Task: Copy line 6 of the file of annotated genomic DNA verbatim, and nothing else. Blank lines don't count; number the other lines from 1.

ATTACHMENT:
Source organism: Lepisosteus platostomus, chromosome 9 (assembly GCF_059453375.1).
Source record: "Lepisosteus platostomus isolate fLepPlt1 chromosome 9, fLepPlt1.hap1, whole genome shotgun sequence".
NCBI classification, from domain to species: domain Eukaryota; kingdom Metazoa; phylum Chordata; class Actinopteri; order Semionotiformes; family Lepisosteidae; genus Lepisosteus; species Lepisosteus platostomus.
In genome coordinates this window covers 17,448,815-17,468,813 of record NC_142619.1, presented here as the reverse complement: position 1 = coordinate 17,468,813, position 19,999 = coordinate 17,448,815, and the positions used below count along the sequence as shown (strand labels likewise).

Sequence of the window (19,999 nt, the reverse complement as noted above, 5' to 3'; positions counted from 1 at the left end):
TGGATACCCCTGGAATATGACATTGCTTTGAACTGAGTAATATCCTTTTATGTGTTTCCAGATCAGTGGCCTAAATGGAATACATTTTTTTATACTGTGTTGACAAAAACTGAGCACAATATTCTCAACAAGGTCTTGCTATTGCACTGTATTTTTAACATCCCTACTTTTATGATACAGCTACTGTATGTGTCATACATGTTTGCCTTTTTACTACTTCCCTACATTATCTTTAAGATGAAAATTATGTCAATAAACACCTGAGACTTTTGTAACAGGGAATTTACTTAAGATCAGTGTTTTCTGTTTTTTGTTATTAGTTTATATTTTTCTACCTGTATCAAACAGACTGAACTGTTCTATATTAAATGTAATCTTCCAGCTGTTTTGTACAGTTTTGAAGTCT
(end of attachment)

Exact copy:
TGGATACCCCTGGAATATGACATTGCTTTGAACTGAGTAATATCCTTTTATGTGTTTCCAGATCAGTGGCCTAAATGGAATACATTTTTTTATACTGTGTTGACAAAAACTGAGCACAATATTCTCAACAAGGTCTTGCTATTGCACTGTATTTTTAACATCCCTACTTTTATGATACAGCTACTGTATGTGTCATACATGTTTGCCTTTTTACTACTTCCCTACATTATCTTTAAGATGAAAATTATGTCAATAAACACCTGAGACTTTTGTAACAGGGAATTTACTTAAGATCAGTGTTTTCTGTTTTTTGTTATTAGTTTATATTTTTCTACCTGTATCAAACAGACTGAACTGTTCTATATTAAATGTAATCTTCCAGCTGTTTTGTACAGTTTTGAAGTCT